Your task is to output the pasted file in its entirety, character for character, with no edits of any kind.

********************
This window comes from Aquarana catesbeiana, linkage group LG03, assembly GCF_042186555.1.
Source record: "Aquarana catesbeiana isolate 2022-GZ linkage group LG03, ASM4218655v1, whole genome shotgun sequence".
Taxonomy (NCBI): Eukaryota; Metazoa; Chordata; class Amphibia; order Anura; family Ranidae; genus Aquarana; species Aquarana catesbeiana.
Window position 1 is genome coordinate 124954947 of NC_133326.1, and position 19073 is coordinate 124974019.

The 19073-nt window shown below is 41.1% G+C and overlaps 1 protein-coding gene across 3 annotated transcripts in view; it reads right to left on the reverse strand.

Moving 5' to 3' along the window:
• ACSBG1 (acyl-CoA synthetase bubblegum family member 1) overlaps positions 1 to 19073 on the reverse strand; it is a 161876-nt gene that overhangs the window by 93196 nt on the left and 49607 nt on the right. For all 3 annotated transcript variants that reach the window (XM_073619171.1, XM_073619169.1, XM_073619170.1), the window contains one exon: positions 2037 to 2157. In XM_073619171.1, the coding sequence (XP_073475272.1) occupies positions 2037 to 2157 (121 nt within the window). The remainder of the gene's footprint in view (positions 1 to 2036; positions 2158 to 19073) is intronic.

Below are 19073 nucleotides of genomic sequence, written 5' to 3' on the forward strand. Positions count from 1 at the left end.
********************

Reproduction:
This window comes from Aquarana catesbeiana, linkage group LG03, assembly GCF_042186555.1.
Source record: "Aquarana catesbeiana isolate 2022-GZ linkage group LG03, ASM4218655v1, whole genome shotgun sequence".
Taxonomy (NCBI): Eukaryota; Metazoa; Chordata; class Amphibia; order Anura; family Ranidae; genus Aquarana; species Aquarana catesbeiana.
Window position 1 is genome coordinate 124954947 of NC_133326.1, and position 19073 is coordinate 124974019.

The 19073-nt window shown below is 41.1% G+C and overlaps 1 protein-coding gene across 3 annotated transcripts in view; it reads right to left on the reverse strand.

Moving 5' to 3' along the window:
• ACSBG1 (acyl-CoA synthetase bubblegum family member 1) overlaps positions 1 to 19073 on the reverse strand; it is a 161876-nt gene that overhangs the window by 93196 nt on the left and 49607 nt on the right. For all 3 annotated transcript variants that reach the window (XM_073619171.1, XM_073619169.1, XM_073619170.1), the window contains one exon: positions 2037 to 2157. In XM_073619171.1, the coding sequence (XP_073475272.1) occupies positions 2037 to 2157 (121 nt within the window). The remainder of the gene's footprint in view (positions 1 to 2036; positions 2158 to 19073) is intronic.

Below are 19073 nucleotides of genomic sequence, written 5' to 3' on the forward strand. Positions count from 1 at the left end.